South Korea is considered the first prominent Asian economy which started to raise interest rates after the coronavirus pandemic.
The Bank of Korea raised its base interest rate from its low of 0.6% to 0.76%.
This move aims at helping restrain home prices and the country’s debt, which rose in recent months.
Central banks worldwide try to balance the influence of persistent Covid-19 infections against economic uncertainties and risks such as high inflation.
It is the first time the Bank of Korea has increased its primary interest rate for approximately three years.
The decision came after the central bank tried to balance and support the country’s economic recovery in the time of the pandemic. It aimed at going against the risks of rising debt and rising inflation.
South Korean policymakers are signaling an increase to the cost of borrowing since the beginning of the year.
The government delayed the move as the Covid-19 outbreak forced the country to be in a partial lockdown.
Central banks worldwide prepare to start changing their policies formed during the pandemic.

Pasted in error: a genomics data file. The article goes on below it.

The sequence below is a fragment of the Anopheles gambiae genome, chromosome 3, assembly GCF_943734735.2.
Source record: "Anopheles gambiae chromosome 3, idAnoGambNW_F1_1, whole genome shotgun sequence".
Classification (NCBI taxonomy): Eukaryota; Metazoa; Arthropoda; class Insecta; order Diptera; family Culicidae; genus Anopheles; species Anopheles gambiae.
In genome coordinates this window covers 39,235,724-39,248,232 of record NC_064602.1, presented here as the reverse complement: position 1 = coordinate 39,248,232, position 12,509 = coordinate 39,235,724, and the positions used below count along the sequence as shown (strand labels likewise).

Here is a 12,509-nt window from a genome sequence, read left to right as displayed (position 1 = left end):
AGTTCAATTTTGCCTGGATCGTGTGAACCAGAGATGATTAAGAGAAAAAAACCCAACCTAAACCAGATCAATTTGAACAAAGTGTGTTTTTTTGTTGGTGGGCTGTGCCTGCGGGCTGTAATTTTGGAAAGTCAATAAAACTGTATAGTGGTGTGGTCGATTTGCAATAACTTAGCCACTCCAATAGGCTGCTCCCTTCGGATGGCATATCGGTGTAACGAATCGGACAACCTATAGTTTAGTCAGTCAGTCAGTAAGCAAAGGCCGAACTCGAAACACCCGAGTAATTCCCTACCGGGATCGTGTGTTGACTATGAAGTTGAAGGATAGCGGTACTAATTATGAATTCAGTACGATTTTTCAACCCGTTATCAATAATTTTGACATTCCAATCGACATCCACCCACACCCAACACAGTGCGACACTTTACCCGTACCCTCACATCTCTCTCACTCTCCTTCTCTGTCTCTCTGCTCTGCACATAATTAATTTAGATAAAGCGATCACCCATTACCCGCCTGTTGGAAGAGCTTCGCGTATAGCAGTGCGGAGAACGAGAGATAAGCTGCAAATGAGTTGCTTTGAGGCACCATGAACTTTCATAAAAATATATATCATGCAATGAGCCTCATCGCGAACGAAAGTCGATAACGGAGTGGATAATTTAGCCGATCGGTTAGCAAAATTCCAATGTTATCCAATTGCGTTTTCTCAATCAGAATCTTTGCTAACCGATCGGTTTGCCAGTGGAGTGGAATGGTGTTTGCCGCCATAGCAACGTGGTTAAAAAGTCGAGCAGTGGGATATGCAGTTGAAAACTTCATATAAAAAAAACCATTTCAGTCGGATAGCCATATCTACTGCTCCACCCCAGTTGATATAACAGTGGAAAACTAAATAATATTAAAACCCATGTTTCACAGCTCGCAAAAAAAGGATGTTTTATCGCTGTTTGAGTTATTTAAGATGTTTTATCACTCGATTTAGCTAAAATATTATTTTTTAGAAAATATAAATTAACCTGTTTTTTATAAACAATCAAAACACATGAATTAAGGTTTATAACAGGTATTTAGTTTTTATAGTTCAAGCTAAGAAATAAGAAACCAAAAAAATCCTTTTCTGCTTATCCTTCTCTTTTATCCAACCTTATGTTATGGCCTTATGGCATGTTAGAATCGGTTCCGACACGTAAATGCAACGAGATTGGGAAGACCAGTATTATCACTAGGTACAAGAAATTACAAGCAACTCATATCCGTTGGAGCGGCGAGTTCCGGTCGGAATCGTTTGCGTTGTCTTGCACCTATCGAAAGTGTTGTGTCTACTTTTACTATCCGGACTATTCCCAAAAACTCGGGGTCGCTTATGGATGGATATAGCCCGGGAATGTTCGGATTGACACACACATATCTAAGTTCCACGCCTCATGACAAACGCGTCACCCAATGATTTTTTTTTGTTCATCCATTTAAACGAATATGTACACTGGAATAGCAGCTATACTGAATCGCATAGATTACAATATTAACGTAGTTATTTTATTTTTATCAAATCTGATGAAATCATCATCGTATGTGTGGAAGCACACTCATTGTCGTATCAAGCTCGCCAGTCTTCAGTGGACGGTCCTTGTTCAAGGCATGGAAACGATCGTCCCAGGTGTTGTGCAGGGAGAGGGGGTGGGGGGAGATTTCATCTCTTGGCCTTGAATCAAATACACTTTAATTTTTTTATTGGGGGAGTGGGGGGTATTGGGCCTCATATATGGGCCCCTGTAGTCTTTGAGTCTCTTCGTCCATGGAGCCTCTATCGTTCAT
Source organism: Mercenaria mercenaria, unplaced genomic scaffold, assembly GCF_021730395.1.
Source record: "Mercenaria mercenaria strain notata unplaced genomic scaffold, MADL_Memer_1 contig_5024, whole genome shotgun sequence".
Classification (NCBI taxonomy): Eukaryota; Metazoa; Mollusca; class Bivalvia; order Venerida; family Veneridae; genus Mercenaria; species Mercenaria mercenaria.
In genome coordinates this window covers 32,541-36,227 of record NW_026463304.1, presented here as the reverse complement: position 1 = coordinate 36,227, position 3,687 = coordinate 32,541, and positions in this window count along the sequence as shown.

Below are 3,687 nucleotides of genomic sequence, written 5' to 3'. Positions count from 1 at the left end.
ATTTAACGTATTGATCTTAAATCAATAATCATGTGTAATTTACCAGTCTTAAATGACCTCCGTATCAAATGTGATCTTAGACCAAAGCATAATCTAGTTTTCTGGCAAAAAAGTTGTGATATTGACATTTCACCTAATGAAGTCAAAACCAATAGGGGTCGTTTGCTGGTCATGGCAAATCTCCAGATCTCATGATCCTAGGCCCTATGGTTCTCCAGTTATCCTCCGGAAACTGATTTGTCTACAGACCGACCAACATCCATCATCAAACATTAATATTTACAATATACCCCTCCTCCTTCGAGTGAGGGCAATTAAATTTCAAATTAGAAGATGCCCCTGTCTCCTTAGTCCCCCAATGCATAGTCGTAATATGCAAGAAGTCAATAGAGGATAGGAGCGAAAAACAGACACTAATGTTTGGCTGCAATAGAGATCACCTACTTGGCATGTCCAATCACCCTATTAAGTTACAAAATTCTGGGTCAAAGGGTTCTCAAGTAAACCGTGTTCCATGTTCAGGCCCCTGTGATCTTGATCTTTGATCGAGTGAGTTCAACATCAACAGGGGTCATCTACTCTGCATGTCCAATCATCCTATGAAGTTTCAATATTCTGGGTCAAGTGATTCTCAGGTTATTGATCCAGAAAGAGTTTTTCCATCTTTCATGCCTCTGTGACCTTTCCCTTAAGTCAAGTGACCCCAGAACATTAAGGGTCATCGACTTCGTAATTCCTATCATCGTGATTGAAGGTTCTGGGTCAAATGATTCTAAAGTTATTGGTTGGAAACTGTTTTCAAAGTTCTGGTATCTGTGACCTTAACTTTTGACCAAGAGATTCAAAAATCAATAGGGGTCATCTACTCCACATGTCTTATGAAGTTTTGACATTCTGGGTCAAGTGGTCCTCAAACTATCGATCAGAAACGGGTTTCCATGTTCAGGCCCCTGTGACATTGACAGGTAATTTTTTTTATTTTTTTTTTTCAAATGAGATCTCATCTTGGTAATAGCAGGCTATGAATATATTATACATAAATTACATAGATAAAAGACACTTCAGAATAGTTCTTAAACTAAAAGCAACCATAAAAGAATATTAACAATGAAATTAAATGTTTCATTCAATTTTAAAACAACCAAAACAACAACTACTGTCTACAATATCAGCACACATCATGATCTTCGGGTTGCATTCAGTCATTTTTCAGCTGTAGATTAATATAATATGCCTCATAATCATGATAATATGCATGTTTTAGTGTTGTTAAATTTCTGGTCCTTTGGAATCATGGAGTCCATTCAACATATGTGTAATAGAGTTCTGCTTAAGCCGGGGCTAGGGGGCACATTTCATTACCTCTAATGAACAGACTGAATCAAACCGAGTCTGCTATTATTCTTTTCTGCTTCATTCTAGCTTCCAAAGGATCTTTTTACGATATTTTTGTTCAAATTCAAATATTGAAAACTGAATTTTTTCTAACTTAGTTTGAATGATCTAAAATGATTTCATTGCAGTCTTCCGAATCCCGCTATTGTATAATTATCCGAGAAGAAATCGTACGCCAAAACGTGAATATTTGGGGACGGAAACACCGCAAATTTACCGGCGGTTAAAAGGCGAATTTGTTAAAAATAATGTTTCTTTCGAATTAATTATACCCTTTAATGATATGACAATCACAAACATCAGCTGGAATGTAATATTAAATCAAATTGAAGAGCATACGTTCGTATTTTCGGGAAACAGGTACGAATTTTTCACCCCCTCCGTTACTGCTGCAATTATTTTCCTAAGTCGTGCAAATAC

In most countries that decided to raise borrowing costs, this year, economies started to emerge. They experienced inflation acceleration as demand for services recovered.
Last week, Sri Lanka became the first country in Asia to increase interest rates.
Also, last week, experts expected New Zealand to become the first advanced economy to raise rates after the coronavirus crisis in the Asia-Pacific region. However, before announcing the monetary policy decision by the bank, Prime Minister Jacinda Ardern decided to require a nationwide lockdown.
The Bank of New Zealand held its rate at its low of 0.26%. In a statement, they announced that they decided to act according to the context of the Government’s imposition of restrictions in New Zealand.
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